UCI opens talks on setting up independent investigation into handling of drug scandals

Associated Press

LONDON - The International Cycling Union has opened discussions with the World Anti-Doping Agency to set up an independent investigation into the cycling body's handling of past drug scandals.

The UCI was criticized for not doing enough to catch American rider Lance Armstrong, who was stripped of his seven Tour de France titles after admitting to doping. His admission followed an investigation by the U.S. Ant-Doping Agency.

New UCI President Brian Cookson, who defeated incumbent Pat McQuaid in an election two weeks ago, based his campaign on restoring trust in the UCI and rebuilding the organization's fractious relationship with anti-doping bodies.

"We have started the work of establishing a high level dialogue with WADA to plan how we will proceed with the independent investigation into the UCI's past," Cookson said in a statement Friday. "We have also been making contact with other key stakeholders in this area, including USADA, other national anti-doping organizations and the French Sports Ministry."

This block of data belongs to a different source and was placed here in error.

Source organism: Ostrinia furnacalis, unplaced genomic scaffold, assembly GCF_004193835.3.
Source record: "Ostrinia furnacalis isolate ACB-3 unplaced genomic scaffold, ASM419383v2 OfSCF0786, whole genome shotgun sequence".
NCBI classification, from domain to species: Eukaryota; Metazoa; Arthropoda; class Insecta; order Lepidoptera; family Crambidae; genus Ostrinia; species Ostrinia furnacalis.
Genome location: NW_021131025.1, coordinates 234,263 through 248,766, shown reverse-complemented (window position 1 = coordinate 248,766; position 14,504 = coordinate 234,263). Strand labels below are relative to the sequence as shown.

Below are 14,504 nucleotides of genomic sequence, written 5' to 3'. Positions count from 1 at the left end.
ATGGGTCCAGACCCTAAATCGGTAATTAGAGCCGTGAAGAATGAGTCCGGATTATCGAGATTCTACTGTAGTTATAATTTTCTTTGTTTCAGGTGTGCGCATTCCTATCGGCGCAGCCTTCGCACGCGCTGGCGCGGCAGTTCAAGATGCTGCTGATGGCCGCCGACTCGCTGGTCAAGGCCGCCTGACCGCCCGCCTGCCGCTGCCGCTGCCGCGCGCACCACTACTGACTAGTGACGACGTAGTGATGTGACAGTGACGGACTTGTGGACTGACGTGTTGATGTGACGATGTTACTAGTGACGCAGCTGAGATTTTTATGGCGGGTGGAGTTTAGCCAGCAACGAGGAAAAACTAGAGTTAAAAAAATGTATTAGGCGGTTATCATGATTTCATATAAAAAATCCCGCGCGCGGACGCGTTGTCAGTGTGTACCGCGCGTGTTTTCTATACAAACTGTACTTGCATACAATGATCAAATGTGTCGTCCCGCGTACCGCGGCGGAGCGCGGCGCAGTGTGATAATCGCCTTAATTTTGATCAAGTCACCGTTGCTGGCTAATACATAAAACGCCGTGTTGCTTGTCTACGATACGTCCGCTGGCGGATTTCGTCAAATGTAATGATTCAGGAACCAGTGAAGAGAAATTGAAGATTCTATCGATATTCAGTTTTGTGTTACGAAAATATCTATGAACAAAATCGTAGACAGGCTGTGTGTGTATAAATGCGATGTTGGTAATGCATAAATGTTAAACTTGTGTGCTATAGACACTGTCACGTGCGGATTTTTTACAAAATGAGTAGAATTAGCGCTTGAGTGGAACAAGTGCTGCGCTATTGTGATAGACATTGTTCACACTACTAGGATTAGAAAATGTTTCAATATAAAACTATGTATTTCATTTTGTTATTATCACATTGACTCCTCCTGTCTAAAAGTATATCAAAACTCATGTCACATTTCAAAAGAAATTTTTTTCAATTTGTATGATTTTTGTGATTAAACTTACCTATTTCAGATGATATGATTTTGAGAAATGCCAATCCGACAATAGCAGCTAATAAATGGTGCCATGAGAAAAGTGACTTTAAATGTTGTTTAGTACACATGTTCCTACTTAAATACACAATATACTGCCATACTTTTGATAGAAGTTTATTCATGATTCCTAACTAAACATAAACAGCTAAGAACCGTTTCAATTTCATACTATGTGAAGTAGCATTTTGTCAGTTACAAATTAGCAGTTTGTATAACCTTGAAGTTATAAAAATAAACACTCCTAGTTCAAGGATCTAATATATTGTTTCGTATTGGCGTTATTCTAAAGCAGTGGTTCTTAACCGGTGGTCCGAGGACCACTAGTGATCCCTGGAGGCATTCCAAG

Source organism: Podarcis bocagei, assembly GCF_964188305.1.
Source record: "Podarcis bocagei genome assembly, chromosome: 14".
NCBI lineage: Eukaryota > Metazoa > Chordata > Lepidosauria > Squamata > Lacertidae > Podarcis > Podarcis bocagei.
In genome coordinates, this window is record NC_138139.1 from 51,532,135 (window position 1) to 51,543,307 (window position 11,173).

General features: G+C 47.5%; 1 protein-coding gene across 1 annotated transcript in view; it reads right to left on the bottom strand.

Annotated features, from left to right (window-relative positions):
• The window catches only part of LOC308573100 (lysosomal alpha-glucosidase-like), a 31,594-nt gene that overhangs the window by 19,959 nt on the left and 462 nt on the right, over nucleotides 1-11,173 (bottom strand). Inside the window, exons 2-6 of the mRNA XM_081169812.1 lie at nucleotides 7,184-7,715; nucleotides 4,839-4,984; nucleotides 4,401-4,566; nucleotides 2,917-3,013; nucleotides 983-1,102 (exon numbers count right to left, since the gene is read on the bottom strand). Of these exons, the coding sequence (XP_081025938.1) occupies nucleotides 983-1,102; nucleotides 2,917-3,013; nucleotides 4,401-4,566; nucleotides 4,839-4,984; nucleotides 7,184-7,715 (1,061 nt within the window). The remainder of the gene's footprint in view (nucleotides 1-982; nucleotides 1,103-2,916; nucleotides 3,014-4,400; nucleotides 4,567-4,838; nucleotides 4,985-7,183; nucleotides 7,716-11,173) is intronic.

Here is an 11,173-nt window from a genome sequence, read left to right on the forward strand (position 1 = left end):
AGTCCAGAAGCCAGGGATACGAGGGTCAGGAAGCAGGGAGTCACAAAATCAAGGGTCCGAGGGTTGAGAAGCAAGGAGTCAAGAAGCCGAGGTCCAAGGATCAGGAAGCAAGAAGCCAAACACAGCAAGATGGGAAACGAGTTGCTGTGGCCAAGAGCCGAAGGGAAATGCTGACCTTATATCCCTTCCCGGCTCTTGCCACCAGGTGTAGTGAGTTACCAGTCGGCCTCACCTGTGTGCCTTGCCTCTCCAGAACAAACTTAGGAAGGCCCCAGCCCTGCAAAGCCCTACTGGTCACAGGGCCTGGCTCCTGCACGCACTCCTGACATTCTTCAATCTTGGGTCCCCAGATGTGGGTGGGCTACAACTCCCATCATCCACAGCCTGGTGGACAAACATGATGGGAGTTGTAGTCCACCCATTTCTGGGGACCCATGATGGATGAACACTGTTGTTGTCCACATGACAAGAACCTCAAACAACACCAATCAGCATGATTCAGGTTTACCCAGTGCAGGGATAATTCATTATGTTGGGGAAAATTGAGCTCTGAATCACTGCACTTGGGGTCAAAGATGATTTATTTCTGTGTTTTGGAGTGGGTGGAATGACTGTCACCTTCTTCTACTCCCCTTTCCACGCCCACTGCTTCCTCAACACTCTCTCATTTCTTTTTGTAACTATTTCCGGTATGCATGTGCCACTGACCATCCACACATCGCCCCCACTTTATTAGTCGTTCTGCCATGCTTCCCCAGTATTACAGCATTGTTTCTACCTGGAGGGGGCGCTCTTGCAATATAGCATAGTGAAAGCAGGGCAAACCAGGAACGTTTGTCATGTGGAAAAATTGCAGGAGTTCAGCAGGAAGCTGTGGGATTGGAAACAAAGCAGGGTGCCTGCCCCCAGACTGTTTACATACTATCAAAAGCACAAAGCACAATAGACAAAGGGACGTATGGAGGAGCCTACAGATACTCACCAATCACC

The UCI had been accused of being complicit in Armstrong's doping.

Cookson also said the UCI has decided to drop a lawsuit filed against Irish journalist Paul Kimmage, a former Tour rider who spent many years reporting on Armstrong and doping issues.

UCI director general Christophe Hubschmid and lawyer Philippe Verbiest, who had both been heavily involved in McQuaid's administration, have left the organization, with Antonio Rigozzi now assisting in legal matters, Cookson said.

"These early days are very important for the UCI," Cookson from Beijing, where he is attending the Tour of Beijing. "We have embarked on the process of implementing our manifesto commitments so that we can re-establish our international federation's reputation and make it the best and most respected in the world. I believe that we have made a good start."

Cookson said most of the new presidents of the UCI commissions have been appointed, the UCI has revoked the age limit of 28 for UCI women's teams; and a new women's cycling commission will be formed to promote the growth of women's elite racing.

Cookson also plans to meet new IOC President Thomas Bach and Carlos Nuzman, head of the organizing committee for the 2016 Olympics in Rio de Janeiro, in the coming weeks.

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